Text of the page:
It wasn’t quite as dramatic as the flaming meteor that flew across the Iowa last week, but there was another sight some saw in the sky Monday. If you looked to the sun, you may’ve seen a rainbow colored circle around it. Jim Lee of the National Weather Service says it’s call a halo.
Lee says the halo is produced when you have very thin high cirrus clouds in the atmosphere. He says the clouds are thin ice crystals and if everything lines up right, then the sun shines through and refracts off the ice crystals and produces the halo effect. Lee says a halo is a little more common than a flaming meteor.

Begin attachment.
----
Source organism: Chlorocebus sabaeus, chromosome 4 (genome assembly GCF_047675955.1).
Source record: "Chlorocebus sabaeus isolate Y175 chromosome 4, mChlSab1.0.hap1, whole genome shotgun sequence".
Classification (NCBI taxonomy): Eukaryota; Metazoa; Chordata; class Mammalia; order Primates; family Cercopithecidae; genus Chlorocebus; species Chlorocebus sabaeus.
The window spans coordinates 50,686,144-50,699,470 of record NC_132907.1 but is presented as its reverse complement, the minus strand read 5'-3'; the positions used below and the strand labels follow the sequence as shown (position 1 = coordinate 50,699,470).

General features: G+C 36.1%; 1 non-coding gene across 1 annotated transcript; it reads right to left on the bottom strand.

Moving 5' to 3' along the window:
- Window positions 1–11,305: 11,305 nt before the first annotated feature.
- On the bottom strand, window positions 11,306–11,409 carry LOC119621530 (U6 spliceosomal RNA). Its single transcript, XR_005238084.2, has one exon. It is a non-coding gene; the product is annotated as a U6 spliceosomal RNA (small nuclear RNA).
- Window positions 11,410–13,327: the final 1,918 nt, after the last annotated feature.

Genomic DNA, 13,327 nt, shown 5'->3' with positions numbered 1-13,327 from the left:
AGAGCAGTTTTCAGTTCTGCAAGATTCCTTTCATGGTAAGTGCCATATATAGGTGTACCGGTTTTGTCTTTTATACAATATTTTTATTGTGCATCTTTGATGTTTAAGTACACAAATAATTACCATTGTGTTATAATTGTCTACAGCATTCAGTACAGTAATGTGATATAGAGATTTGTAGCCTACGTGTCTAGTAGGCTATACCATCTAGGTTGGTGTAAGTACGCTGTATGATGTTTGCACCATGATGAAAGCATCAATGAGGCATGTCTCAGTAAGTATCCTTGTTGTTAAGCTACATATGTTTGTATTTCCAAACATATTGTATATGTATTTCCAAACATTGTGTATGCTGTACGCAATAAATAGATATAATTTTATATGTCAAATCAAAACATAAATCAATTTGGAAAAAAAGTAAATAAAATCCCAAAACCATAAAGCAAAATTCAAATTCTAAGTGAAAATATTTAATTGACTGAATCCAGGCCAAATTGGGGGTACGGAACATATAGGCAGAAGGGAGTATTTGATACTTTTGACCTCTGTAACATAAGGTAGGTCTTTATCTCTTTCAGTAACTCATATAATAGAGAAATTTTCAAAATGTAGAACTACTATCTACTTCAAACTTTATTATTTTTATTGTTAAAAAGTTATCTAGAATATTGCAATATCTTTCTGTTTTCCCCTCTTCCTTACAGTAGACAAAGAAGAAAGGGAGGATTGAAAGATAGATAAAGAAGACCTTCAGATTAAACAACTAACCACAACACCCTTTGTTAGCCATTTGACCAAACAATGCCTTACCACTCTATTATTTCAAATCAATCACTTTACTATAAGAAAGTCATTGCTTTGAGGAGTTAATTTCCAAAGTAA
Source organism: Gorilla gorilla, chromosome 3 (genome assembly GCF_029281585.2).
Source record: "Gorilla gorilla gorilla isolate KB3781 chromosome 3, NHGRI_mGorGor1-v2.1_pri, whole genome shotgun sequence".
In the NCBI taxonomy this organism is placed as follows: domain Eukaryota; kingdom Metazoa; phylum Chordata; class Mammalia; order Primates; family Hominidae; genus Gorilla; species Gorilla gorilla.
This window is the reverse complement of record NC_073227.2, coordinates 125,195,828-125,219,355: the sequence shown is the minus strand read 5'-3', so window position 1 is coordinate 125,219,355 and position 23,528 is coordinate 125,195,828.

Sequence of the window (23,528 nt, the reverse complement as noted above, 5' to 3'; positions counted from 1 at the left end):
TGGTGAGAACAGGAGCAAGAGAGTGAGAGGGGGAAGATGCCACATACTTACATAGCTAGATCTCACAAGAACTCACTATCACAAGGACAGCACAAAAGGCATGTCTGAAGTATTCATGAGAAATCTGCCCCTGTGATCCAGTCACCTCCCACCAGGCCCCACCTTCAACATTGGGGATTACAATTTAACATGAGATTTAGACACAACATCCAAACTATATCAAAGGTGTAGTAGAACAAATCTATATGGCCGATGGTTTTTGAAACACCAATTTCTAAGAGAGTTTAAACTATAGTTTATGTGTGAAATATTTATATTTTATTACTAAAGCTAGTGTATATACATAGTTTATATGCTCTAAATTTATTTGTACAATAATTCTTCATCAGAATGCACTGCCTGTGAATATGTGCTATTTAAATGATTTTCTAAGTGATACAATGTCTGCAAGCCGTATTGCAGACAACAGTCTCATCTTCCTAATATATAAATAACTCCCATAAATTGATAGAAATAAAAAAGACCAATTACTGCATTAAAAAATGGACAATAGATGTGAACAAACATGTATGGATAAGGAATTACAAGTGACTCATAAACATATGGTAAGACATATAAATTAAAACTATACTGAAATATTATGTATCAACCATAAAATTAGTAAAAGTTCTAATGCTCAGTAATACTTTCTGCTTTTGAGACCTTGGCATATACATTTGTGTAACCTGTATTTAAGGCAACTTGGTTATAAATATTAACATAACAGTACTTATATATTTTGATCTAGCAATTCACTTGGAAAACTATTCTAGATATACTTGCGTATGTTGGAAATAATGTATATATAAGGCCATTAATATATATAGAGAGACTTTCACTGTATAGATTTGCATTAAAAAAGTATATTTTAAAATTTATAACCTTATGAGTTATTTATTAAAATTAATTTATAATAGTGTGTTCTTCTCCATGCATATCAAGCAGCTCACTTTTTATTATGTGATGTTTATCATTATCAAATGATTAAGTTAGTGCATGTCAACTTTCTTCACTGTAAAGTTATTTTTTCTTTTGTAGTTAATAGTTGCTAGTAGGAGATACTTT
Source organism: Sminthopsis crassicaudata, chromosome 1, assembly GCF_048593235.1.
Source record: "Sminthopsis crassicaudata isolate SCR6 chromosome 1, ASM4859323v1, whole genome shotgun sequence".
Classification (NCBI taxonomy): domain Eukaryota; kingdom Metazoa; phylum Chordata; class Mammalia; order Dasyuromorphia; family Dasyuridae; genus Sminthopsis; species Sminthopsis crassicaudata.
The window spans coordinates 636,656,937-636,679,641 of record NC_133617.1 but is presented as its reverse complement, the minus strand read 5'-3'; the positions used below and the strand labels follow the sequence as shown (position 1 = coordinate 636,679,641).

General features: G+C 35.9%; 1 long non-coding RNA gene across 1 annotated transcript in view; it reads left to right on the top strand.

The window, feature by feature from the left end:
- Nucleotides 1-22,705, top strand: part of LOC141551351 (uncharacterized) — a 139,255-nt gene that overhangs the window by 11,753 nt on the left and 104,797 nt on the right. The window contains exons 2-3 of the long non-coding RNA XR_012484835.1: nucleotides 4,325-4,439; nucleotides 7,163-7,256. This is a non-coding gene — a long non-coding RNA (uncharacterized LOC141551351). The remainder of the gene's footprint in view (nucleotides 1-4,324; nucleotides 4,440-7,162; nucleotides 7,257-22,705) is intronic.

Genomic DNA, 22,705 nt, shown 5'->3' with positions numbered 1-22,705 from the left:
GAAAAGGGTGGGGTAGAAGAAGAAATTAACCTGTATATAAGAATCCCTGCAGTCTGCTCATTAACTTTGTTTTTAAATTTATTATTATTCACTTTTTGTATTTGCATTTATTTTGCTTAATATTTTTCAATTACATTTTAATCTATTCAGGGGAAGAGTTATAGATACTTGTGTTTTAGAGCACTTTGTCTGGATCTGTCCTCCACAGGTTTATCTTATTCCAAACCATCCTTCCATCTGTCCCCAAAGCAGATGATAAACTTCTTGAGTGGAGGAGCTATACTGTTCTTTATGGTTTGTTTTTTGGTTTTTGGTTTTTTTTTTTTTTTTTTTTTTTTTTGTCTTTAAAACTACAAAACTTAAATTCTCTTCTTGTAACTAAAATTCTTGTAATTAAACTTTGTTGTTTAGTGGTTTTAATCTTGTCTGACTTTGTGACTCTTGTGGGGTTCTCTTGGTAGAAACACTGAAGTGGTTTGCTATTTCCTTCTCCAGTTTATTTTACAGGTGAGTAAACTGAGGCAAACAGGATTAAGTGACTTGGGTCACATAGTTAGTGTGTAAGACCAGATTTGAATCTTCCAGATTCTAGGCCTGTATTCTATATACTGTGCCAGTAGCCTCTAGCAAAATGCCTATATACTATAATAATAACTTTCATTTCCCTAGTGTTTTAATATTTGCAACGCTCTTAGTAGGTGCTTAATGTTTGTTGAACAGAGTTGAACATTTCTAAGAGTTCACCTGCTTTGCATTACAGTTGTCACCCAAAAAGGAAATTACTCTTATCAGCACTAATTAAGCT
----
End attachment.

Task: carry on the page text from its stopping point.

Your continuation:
“We don’t get them terribly often here, but you usually get several a year,” Lee says. He says they don’t last very long and you have to be looking up at the right time when the conditions are right to see them. Some wondered if the volcanic ash from Iceland could have caused the halo. Lee says that’s not the case, and the ash hasn’t traveled this far.
Lee says so far we haven’t seen any impact and he says a lot of factors are involved in any impact on Iowa. He says if the jetstream was right and the eruptions continue, we could see it impact sunsets. The halo was visible Monday around noon.